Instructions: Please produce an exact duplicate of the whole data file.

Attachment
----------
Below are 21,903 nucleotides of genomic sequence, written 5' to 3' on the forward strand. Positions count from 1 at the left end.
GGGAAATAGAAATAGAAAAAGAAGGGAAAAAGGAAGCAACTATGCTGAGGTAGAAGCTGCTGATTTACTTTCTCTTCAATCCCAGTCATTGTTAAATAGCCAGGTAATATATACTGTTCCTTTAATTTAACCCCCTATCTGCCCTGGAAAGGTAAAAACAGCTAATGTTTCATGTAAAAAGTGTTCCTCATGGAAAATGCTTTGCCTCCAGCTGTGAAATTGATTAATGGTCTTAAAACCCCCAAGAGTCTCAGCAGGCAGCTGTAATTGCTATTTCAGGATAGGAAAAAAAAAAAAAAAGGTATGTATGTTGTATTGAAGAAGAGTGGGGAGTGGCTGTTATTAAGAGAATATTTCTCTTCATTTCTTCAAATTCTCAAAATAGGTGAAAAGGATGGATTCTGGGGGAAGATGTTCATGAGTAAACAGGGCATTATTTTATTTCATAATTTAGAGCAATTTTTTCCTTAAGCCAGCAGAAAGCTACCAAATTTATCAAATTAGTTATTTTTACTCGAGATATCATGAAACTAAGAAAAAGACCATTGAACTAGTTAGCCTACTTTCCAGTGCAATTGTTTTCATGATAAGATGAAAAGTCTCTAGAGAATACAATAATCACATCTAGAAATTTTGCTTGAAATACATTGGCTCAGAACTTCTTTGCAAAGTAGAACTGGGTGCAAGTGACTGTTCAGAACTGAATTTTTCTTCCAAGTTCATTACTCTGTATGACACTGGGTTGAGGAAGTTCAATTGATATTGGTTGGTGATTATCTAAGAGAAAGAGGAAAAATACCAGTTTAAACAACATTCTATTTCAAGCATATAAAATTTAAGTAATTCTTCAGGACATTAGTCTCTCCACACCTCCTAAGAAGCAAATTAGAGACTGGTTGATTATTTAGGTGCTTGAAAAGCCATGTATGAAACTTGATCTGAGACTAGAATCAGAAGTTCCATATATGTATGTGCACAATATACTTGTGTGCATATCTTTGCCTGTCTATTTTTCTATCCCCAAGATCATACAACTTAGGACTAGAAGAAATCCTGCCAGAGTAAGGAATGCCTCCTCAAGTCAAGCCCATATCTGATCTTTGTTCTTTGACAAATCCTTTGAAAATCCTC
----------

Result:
Below are 21,903 nucleotides of genomic sequence, written 5' to 3' on the forward strand. Positions count from 1 at the left end.
GGGAAATAGAAATAGAAAAAGAAGGGAAAAAGGAAGCAACTATGCTGAGGTAGAAGCTGCTGATTTACTTTCTCTTCAATCCCAGTCATTGTTAAATAGCCAGGTAATATATACTGTTCCTTTAATTTAACCCCCTATCTGCCCTGGAAAGGTAAAAACAGCTAATGTTTCATGTAAAAAGTGTTCCTCATGGAAAATGCTTTGCCTCCAGCTGTGAAATTGATTAATGGTCTTAAAACCCCCAAGAGTCTCAGCAGGCAGCTGTAATTGCTATTTCAGGATAGGAAAAAAAAAAAAAAAGGTATGTATGTTGTATTGAAGAAGAGTGGGGAGTGGCTGTTATTAAGAGAATATTTCTCTTCATTTCTTCAAATTCTCAAAATAGGTGAAAAGGATGGATTCTGGGGGAAGATGTTCATGAGTAAACAGGGCATTATTTTATTTCATAATTTAGAGCAATTTTTTCCTTAAGCCAGCAGAAAGCTACCAAATTTATCAAATTAGTTATTTTTACTCGAGATATCATGAAACTAAGAAAAAGACCATTGAACTAGTTAGCCTACTTTCCAGTGCAATTGTTTTCATGATAAGATGAAAAGTCTCTAGAGAATACAATAATCACATCTAGAAATTTTGCTTGAAATACATTGGCTCAGAACTTCTTTGCAAAGTAGAACTGGGTGCAAGTGACTGTTCAGAACTGAATTTTTCTTCCAAGTTCATTACTCTGTATGACACTGGGTTGAGGAAGTTCAATTGATATTGGTTGGTGATTATCTAAGAGAAAGAGGAAAAATACCAGTTTAAACAACATTCTATTTCAAGCATATAAAATTTAAGTAATTCTTCAGGACATTAGTCTCTCCACACCTCCTAAGAAGCAAATTAGAGACTGGTTGATTATTTAGGTGCTTGAAAAGCCATGTATGAAACTTGATCTGAGACTAGAATCAGAAGTTCCATATATGTATGTGCACAATATACTTGTGTGCATATCTTTGCCTGTCTATTTTTCTATCCCCAAGATCATACAACTTAGGACTAGAAGAAATCCTGCCAGAGTAAGGAATGCCTCCTCAAGTCAAGCCCATATCTGATCTTTGTTCTTTGACAAATCCTTTGAAAATCCTC